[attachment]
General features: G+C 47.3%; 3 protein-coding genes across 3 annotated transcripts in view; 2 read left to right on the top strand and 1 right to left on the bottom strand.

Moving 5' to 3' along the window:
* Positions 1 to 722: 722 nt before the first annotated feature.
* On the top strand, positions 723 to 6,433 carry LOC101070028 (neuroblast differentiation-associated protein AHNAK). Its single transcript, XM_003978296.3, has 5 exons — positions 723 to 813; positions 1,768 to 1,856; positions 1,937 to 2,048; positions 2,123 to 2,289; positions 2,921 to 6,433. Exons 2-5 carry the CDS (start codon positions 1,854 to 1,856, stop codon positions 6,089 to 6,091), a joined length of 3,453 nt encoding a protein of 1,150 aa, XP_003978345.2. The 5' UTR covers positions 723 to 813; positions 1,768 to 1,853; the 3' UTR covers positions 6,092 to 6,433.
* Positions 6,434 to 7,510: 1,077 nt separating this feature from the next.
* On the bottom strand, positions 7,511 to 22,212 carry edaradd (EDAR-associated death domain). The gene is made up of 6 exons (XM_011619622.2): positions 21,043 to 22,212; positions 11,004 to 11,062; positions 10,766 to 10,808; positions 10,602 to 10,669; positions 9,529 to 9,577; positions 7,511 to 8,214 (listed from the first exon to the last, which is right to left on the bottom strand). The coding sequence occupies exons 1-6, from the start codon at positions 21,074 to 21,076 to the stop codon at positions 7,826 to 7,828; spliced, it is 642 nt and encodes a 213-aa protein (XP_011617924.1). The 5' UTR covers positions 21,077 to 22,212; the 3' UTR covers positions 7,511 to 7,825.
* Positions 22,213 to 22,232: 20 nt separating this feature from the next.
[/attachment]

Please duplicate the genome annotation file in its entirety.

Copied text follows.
General features: G+C 47.3%; 3 protein-coding genes across 3 annotated transcripts in view; 2 read left to right on the top strand and 1 right to left on the bottom strand.

Moving 5' to 3' along the window:
* Positions 1 to 722: 722 nt before the first annotated feature.
* On the top strand, positions 723 to 6,433 carry LOC101070028 (neuroblast differentiation-associated protein AHNAK). Its single transcript, XM_003978296.3, has 5 exons — positions 723 to 813; positions 1,768 to 1,856; positions 1,937 to 2,048; positions 2,123 to 2,289; positions 2,921 to 6,433. Exons 2-5 carry the CDS (start codon positions 1,854 to 1,856, stop codon positions 6,089 to 6,091), a joined length of 3,453 nt encoding a protein of 1,150 aa, XP_003978345.2. The 5' UTR covers positions 723 to 813; positions 1,768 to 1,853; the 3' UTR covers positions 6,092 to 6,433.
* Positions 6,434 to 7,510: 1,077 nt separating this feature from the next.
* On the bottom strand, positions 7,511 to 22,212 carry edaradd (EDAR-associated death domain). The gene is made up of 6 exons (XM_011619622.2): positions 21,043 to 22,212; positions 11,004 to 11,062; positions 10,766 to 10,808; positions 10,602 to 10,669; positions 9,529 to 9,577; positions 7,511 to 8,214 (listed from the first exon to the last, which is right to left on the bottom strand). The coding sequence occupies exons 1-6, from the start codon at positions 21,074 to 21,076 to the stop codon at positions 7,826 to 7,828; spliced, it is 642 nt and encodes a 213-aa protein (XP_011617924.1). The 5' UTR covers positions 21,077 to 22,212; the 3' UTR covers positions 7,511 to 7,825.
* Positions 22,213 to 22,232: 20 nt separating this feature from the next.